London, England 1821 – ten years later
They had only just made it to the bottom of the ballroom stairs, when a servant proffered a tray with three large balloon glasses balanced precariously upon it. Marcus hungered for the alluring smoothness of the fine French brandy held temptingly within, but he shook his head. He’d had enough alcohol after the night at Whites. For a change, he wanted to have a clear head in the morning.
He didn’t even know why he’d bothered to come to Lady Somerset’s ball. Perhaps it was his driving need for her enthusiastic carnal skills. He needed to take his mind off the conversation that would occur with his mother tomorrow morning, and Elizabeth’s mouth could do such wicked things to his body; things that would definitely make him forget what his mother was no doubt going to say to him.
Suddenly his companion spoke. “I’d take that drink if I were you. Sabine Fournier is here.”
Henry’s words sent a slicing chill through Marcus’s heart and his hand immediately grabbed a glass from the tray in reaction. He downed the contents in one swallow and took a second glass, determined to become completely sloshed.
Yet the heat from the smooth, rich brandy could not replace the icy coldness invading his veins. It couldn’t be true. Was it really Sabine, after all these years?
His mind flooded with thoughts of an innocent beauty, quickly followed by the image of a deceptive enchantress. Sabine was the one woman who, ten years ago, had fooled him and played him like a maestro.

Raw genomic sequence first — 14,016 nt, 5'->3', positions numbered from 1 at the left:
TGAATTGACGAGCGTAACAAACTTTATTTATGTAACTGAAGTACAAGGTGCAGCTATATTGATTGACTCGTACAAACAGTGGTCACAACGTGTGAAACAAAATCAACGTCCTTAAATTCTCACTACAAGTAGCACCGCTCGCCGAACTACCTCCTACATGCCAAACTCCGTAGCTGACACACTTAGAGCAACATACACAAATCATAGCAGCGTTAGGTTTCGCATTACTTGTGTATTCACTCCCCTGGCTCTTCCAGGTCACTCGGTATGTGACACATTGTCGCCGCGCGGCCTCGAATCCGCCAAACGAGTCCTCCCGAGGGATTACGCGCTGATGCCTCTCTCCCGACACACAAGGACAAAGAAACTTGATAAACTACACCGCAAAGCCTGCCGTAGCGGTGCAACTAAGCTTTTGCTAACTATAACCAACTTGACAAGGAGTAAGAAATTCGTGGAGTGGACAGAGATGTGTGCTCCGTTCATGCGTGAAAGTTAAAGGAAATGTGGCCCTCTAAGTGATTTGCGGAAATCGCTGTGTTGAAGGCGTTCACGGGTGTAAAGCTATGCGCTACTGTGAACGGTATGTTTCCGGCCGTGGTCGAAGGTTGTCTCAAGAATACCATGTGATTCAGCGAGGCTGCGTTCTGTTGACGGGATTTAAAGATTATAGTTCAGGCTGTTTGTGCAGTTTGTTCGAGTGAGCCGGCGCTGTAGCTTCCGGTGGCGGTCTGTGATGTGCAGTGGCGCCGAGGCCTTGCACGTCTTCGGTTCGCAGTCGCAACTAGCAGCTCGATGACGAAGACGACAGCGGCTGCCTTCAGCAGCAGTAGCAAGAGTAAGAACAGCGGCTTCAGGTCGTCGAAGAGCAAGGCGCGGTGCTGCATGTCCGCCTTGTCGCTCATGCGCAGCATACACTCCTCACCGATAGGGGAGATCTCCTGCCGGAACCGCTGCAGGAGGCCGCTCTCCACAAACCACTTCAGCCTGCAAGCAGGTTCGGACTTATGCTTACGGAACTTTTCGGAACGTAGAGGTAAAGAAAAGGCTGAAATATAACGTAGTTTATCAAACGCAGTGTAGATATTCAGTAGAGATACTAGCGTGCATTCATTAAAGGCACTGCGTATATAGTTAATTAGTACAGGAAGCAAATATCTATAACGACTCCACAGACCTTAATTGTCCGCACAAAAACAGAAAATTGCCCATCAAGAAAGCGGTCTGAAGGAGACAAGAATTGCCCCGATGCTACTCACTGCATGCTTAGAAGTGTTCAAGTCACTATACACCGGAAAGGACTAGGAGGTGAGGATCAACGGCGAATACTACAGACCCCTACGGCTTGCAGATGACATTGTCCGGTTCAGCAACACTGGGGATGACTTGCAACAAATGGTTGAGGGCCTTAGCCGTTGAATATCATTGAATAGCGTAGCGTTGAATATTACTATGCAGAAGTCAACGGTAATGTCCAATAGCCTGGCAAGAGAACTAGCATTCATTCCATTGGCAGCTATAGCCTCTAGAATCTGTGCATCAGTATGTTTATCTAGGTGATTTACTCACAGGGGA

He’d not laid eyes on her since.
He turned, knowing exactly where he would find her in the three-hundred strong crowd. It was as if his body sensed the danger. As his eyes drank her image in, she sensed him too, for he saw her stiffen and then turn her head. Their gazes locked and it was exactly like the first time he’d laid eyes on the beautiful French émigré. Desire, lust and then something more erupted within him.
He tried to tell himself that he didn’t care where she’d been or whom she’d been with, but he was deceiving himself. His heart contracted with the pain of remembrance.
She hadn’t changed. But that too was a falsehood. For she had indeed changed. She was older and, God damn it to hell, even more beautiful. Her fair hair was stylishly displayed with a long curl winding sinuously over her shoulder to settle within the V of her bountiful bosom, drawing in every red-blooded male’s eye. She was surrounded by men, of course, all making fools of themselves while vying for her attentions.
“What’s she doing here?” he almost spat out the words.
“I can tell you that, darling,” and Lady Elizabeth Somerset slid her hand through his arm. She rose up on her toes to whisper in his ear. “She’s here for you. She asked specifically to be introduced to Marcus Danvers, the Marquis of Wolverstone. Silly woman, she clearly has no idea that a man such as you- never forgets and never forgives.” At his raised eyebrows, Elizabeth added, “I always take the time to learn all about those I share my bed with.”
Marcus locked his jaw, distressed at the savage feelings Elizabeth’s words awakened in him. Had Sabine really come looking for him? Why?
He had thought his need for Sabine Fournier was long dead. Yet the raging pain running riot within him was witness to the truth—a man never forgets, nor forgives, his first love.
His only love.
He was not going to be stupid enough to allow himself to lose his heart ever again.
He’d learned his lesson and learned it very well.